health risks in the woodworking sector

From April 2022, Health and Safety Executive inspectors will be visiting woodworking businesses across the UK to ensure that the duty holders are aware of the risks associated with the industry. Making sure that they have the correct and appropriate controls in place to ensure the good health and safety of their workers. 


Tip for ensuring good health and safety in the woodworking sector 


Keep worktops and stations clean

Clean and tidy workstations are a good idea of how well businesses implement health and safety guidelines. Cut-offs and dust should be regularly cleaned away and disposed of to ensure machinery works properly, and no tools are hidden amongst the debris. 


Keep tools and machinery stored in their proper place 

Any tools should be stored in a designated area. This could have a lock, and a log could monitor who removes the items, and when they are returned. This ensures that no tools are misplaced or go missing, meaning employees are at risk of accident finding this item and injuring themselves.


Machinery should have the correct safeguards 

When machinery is not in use, there must be the correct safeguards in place. Not only to protect workers and employees but to ensure machinery isn’t damaged accidentally, meaning it is not safe to use. 


Workers should be fully trained 

The woodworking industry is high-risk and can be potentially dangerous because of the tools and machinery that are used daily by employees. Ensuring that each member of staff is fully trained in the machinery that they will be using is important. That they know how to turn it on, alter the settings, operate it safely and what to do in the event of an emergency. 


PPE (Personal Protective Equipment)

Whilst machinery can be potentially dangerous, wood dust can cause health issues. Causing asthma and dermatitis. Workers should have access to personal protective equipment such as masks and goggles. In addition, PPE can include gloves, boots, workwear, and earmuffs, all of which can protect the worker’s health and safety when working with machinery, and in noisy environments.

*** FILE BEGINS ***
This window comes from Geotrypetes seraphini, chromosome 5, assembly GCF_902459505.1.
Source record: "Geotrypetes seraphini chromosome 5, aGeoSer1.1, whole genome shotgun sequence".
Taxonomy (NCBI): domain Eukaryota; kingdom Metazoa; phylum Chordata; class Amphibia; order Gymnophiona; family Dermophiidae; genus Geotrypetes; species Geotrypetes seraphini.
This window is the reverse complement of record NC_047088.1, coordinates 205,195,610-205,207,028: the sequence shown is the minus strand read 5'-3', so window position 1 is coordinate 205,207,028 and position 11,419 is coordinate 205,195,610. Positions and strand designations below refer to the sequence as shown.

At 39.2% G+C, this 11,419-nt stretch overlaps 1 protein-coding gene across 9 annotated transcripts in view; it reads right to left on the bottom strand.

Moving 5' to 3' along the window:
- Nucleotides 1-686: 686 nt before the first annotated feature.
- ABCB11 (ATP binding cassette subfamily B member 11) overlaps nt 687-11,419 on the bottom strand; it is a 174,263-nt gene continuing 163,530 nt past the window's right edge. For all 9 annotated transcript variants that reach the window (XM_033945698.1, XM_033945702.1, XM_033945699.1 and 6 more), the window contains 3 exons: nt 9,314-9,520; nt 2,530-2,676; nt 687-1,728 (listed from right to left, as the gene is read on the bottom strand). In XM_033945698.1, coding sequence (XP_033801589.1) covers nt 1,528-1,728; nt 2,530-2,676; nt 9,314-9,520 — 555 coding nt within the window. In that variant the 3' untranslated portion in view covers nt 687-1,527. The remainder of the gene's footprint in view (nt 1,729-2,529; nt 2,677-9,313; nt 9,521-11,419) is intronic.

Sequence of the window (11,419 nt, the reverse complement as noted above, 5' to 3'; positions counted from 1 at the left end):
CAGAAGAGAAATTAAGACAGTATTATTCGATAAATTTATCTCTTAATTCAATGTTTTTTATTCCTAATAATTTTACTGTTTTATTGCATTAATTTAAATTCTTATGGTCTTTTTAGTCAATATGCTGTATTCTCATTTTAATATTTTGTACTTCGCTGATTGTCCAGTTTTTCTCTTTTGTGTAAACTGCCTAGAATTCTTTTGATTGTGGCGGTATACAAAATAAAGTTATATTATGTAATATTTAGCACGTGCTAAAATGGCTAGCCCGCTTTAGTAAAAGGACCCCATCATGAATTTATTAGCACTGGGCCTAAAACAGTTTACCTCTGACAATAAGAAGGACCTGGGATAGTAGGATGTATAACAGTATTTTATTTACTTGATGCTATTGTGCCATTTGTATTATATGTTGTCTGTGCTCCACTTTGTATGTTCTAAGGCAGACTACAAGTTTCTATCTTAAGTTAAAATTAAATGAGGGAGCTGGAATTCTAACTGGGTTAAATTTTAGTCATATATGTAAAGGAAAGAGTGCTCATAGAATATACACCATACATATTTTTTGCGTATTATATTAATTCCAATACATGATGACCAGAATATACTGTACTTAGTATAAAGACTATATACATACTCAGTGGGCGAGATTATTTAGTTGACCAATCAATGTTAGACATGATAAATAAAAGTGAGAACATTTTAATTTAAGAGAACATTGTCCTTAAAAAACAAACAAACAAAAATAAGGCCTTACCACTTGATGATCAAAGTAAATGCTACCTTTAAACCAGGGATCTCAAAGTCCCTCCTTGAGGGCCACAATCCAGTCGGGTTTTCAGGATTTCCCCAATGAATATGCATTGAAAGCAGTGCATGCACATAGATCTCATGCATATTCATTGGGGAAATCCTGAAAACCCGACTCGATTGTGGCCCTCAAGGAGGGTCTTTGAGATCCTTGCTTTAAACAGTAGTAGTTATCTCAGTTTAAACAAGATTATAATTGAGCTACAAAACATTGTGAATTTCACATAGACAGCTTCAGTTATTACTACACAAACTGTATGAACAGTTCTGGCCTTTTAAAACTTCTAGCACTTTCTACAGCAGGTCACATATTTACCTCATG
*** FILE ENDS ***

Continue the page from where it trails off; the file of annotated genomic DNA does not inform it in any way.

If your employees wear Respiratory Protective Equipment (RPE), it’s vital to ensure that this provides adequate protection. However, employers should consider that one size does not fit all. That’s why Face Fit Testing ensures that the RPE is protecting the wearer from inhaling potentially hazardous substances.


Contact Us 


Our Health Surveillance services are designed to monitor the health of employees, to ensure they are protected and supported when working. The assessment will highlight any risks, particularly when working with COSHH

For more information on how our services can benefit your woodworking business, get in touch. Call us on 01260 277797 or email us at

Want to know more about the Occupational Health services we provide at Acorn, and how they could benefit your business and your employees? Please get in touch.